The 2.5D beat-'em-up was one of the most beloved genres of the late 80s and early 90s. It may seem amazing today, but there was a time where allowing players to move up and down on the screen as well as left and right was something of a revelation. From Renegade and Double Dragon through Night Slashers all the way up to the Dungeons and Dragons games Capcom made in the mid-90s, arcade audiences could not get enough of games about tough guys beating up hordes of similar-looking opponents. Then two things happened: video game consoles went 3D, and arcades stopped being interested in any game that didn't require players to put in a dollar once every three minutes. Attempts to bring this beloved style of gaming into the third dimension were famously disastrous—when Zombie Revenge is the high point of a genre, it's officially in trouble. Now, a full decade after it stopped being relevant, Namco has brought the beat-'em-up genre back, infused it with fighting game sensibilities, and put together the fun and stunningly accessible Urban Reign.
This isn't a beat-'em-up in the classic sense, though. There's very little scrolling to be found here, and instead of just a few large levels to be fought through, the game takes place over one hundred separate 'Encounters', which pit the player and a computer-controlled sidekick against one to five opponents selected from the game's roster of nearly 60 distinct characters. Obviously the sheer volume of these encounters mean that the player will come up against the same enemies more than a few times during the game, but the larger-than-usual roster of characters for a fighting game coupled with varied objectives within the missions make the game seem deeper and more complex than it actually is.
Not that a brawling game really needs to be deep. No, all it really needs to do is provide a satisfying fighting experience. Urban Reign most definitely offers that. In fact, it's a game that goes out of its way to be playable by both fighting game aficionados and amateur button-mashers. Not that there are many buttons to mash. All attacking is done with two buttons, one for physical attacks, and another for grapples. Combos and throws are performed by pushing in a direction along with the grapple or attack button. Each character has only four basic throws and combos, and they're all done the same way. These numbers are increased a bit by things like ground attacks, air grapples, and charging attacks, but unlike most fighting games, there aren't any elaborate controller motions to learn. Every move for every character in the game can be performed with just a few simple button presses, which seems like it would get repetitive quickly, but the wide array of moves and the different fighting styles of the individual characters ensure that each one plays differently, even if they're controlled the same.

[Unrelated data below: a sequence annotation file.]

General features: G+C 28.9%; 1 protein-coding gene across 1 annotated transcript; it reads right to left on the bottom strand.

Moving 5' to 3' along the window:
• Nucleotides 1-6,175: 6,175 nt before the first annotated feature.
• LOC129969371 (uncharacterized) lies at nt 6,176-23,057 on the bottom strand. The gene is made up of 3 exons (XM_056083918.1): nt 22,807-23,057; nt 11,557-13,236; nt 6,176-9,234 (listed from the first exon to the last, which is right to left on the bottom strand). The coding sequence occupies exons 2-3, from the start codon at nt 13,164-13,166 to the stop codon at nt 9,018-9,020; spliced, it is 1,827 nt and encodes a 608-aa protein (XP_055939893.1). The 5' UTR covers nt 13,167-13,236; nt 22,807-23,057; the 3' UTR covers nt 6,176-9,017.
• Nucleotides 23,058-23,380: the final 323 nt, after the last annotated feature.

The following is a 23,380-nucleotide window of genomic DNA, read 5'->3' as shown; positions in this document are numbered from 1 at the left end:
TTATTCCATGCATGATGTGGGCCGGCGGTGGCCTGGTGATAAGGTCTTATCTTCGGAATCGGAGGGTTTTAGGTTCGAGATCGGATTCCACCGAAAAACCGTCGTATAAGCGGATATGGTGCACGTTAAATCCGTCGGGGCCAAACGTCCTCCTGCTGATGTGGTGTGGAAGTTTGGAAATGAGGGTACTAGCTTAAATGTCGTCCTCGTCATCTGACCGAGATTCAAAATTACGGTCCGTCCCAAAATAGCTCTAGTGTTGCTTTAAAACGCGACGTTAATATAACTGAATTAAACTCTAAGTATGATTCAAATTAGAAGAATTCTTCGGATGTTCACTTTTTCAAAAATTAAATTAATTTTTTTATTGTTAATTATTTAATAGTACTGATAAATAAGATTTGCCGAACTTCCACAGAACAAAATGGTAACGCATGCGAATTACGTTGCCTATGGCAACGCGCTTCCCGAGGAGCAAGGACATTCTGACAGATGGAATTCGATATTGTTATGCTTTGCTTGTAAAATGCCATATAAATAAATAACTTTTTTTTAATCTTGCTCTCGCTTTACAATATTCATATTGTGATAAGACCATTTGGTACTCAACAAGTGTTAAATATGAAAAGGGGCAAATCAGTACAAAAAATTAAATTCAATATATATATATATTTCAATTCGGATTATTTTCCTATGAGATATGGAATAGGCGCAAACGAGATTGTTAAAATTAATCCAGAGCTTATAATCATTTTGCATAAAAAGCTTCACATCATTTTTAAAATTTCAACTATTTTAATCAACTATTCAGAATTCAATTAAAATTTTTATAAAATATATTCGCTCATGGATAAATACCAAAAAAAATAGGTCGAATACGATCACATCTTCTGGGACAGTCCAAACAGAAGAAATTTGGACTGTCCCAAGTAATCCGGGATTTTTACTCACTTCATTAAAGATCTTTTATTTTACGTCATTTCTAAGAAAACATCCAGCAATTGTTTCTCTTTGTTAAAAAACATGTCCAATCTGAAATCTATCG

What's truly stunning about the game, though, is just how fluid and intuitive the fighting system is, and how well the game uses its environments. Each level is irregularly shaped, and full of obstacles, both destructible and in-. The varied shape of these arenas alone opens up many strategic possibilities—players can find a narrow area to keep from being surrounded, stay near walls to take advantage of the bonus damage that's done when enemies are sent flying into them. The fighting is like a the middle ground between the fighting systems in Def Jam Vendetta and The Warriors, and it's better than either one of those. In fact, the only qualm I had with the fighting areas was the lack of multiple elevations. It's understandable why it was left out though—there hasn't been a fighting game yet that could crack offering decent collision detection between different levels.
It's no surprise that the fighting game mechanics are so well-done; after all, the game was most likely developed just down the hall from where Tekken and Soul Calibur games are made (in fact, members of both those teams receive special thanks in the game's credits), and the game features many move animations that will be familiar to fans of those series. This freedom to crib from other fighting games means that Urban Reign features a much wider variety of movesets than would normally appear in a brawling game. In addition to the fighting styles that many characters share, like boxing, wrestling, karate, and "street", there are a number of completely unique movesets only available to single characters, like kickboxing and tae kwon do. Actually, the latter character's fighting style is so amazing to watch in motion that it made me question why there aren't more martial arts films that focus on Tae Kwon Do.
Urban Reign does something pretty admirable. It manages to maintain the spirit of classic beat-'em-up gaming while modernizing everything about it. It offers its gameplay in short, satisfying bursts, which never drag on long enough to grow tiresome. There isn't a plot to speak of, nor any gameplay elements beyond the fighting. But the fighting really is exceptionally fun for novices and experts, which makes this game extremely successful on its own terms. Sure, it could do more, and maybe a sequel will, but that doesn't make Urban Reign any less of a great game.